Extrude-To-Fill-Rethinking-the-Injection-Molding-Process | Plastic news

Fitzpatrick said injection moulders have “faced the same problems” for years. Thinking about the process, he thought: “The viscosity of the plastic always depends on the temperature of the plastic. Is there a way to bring it to its melting temperature and then bring it into the mold in a controlled manner and without shear thinning? “What’s the cheapest way to turn a pile of resin pellets into a finished part?

“All plastic in its free form is in its lowest natural state, which is why if you look at a purge patty down on the machine bed, it’s pliable and flexible, how come the same material that’s so fluid in some ways seems so hard to shape? ”he recalled.

After years of work, Fitzpatrick developed the X2F process. Then he connected with an old college buddy, Ronald Leach, who lived in a dormitory across from Fitzpatrick New Year at Michigan State University. They joined the same brotherhood.

The friends stayed in contact until the mid-1980s, then, as so often, lost contact with each other. Leach pursued his own plastics career, working in engineering and management roles, and then entering the private equity sector. Meanwhile, Fitzpatrick was a consultant and signed up for a professional networking site. Someone from a private equity firm was looking for an injection molding expert.

That someone was Ron Leach.

“That’s a million-for-one take, and that’s how we reconnected,” said Fitzpatrick. He told his old college roommate what he was doing. Leach was skeptical until he got to Colorado. Then he got it.

Leach, who was the initial investor, is President and CEO of Extrude To Fill. Both men attended the Innovation and Emerging Technologies Conference.

Fitzpatrick said skepticism was widespread and he encouraged injection moulders to visit the company or send it molds for parts that were considered difficult or even impossible. He’s faced a sales issue regarding the technology and its ability to significantly reduce the cost of parts, as opposed to, he said, “what we accept today because it’s always been done that way.”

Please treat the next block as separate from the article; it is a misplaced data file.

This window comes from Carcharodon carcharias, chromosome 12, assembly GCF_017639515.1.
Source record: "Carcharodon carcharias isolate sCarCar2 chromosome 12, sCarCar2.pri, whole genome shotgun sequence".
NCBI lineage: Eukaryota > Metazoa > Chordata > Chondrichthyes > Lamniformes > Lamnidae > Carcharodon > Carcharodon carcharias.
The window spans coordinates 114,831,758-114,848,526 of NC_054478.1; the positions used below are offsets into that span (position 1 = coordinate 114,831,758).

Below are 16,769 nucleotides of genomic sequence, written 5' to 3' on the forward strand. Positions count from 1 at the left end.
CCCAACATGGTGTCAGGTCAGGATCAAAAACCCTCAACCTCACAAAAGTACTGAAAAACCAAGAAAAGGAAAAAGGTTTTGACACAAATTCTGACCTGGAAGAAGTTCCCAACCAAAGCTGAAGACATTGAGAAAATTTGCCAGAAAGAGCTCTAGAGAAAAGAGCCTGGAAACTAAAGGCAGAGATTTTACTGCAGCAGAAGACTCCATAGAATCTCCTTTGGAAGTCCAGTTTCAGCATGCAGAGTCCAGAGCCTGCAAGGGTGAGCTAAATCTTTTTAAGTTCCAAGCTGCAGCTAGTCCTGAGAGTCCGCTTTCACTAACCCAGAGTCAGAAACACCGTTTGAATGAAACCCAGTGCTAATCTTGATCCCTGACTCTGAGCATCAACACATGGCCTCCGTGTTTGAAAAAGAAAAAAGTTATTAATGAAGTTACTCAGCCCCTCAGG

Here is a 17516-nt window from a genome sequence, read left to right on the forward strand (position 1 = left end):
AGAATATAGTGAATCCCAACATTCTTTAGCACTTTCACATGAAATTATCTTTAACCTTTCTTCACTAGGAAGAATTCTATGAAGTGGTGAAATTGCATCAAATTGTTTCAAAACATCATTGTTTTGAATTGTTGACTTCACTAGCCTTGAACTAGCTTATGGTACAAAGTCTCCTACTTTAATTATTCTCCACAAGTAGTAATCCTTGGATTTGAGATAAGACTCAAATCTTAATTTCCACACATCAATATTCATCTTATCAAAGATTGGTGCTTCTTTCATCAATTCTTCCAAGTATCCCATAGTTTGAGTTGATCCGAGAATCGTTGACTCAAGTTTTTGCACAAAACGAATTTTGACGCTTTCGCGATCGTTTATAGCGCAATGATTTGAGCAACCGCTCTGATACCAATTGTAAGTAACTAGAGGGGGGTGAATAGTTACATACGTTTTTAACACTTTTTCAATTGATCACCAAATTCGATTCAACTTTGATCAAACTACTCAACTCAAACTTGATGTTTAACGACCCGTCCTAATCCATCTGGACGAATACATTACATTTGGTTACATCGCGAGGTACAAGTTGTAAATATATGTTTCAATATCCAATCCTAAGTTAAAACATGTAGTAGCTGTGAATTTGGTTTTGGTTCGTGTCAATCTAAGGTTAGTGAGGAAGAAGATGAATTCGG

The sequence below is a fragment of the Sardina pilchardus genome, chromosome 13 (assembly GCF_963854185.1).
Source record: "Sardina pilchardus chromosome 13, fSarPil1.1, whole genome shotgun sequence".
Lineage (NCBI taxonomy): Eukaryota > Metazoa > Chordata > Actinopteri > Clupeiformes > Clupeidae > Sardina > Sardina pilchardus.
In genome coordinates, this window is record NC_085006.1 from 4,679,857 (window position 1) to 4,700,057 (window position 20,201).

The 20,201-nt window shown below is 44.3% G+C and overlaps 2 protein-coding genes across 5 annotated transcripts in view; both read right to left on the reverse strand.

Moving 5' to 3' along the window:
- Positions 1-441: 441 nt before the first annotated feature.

Fitzpatrick said the X2F process is easy to scale and can perform a wide range of materials. The self-adjusting nature makes it possible to switch between material qualities, e.g. B. 50 melt to 20 melt without manually adjusting the machine, he said. The process can also process heavily filled materials, recycled plastics such as heavy plastic sheets from construction sites, as well as recycled shopping bags and metalized snack bags.

X2F also processes metal-filled materials at high loads, including stainless steel, carbon steel and aluminum, which it believes should be a growing area in the next five or ten years as shaped aluminum can replace die casting.

“We don’t rely on pressurized heat, so the purity of the material means nothing to the system,” he said.

Fitzpatrick’s experience with high cavitation tools has made Fitzpatrick an advocate of running parts on larger numbers of machines with smaller cavitation tools to reduce power consumption and avoid downtime or locking of tool cavities.

Extrude To Fill also offers a patented multiport setup that runs a group of extruders, each controlled individually, that feed multi-cavity molds or work together to fill large parts like car bumpers. Fitzpatrick described the configuration as a kind of “live hot runner system” that keeps the clamping pressure and power consumption low and enables the use of smaller machines.

X2F can also run four different materials or colors through four different extruders and cycle through them at the same time. “If you have a four-piece assembly, it could be a family shape with four pieces of the same material, four pieces of different colors done. You could use different size extruders for different shot sizes because you can tweak them,” said Fitzpatrick, “It’s very easy to scale them.

He said you can easily change the colors too, usually in three to five minutes.

Fitzpatrick remains loyal to the X2F process as an alternative to the piston screw, which is now over 60 years old.

“Basically, we’ve changed the whole economic picture of plastic part pricing because you don’t need the same talent, performance, and type of tools,” he said. “The whole front-to-back workflow changes as you also lower your material costs because you have so many different ways to be flexible with materials.”

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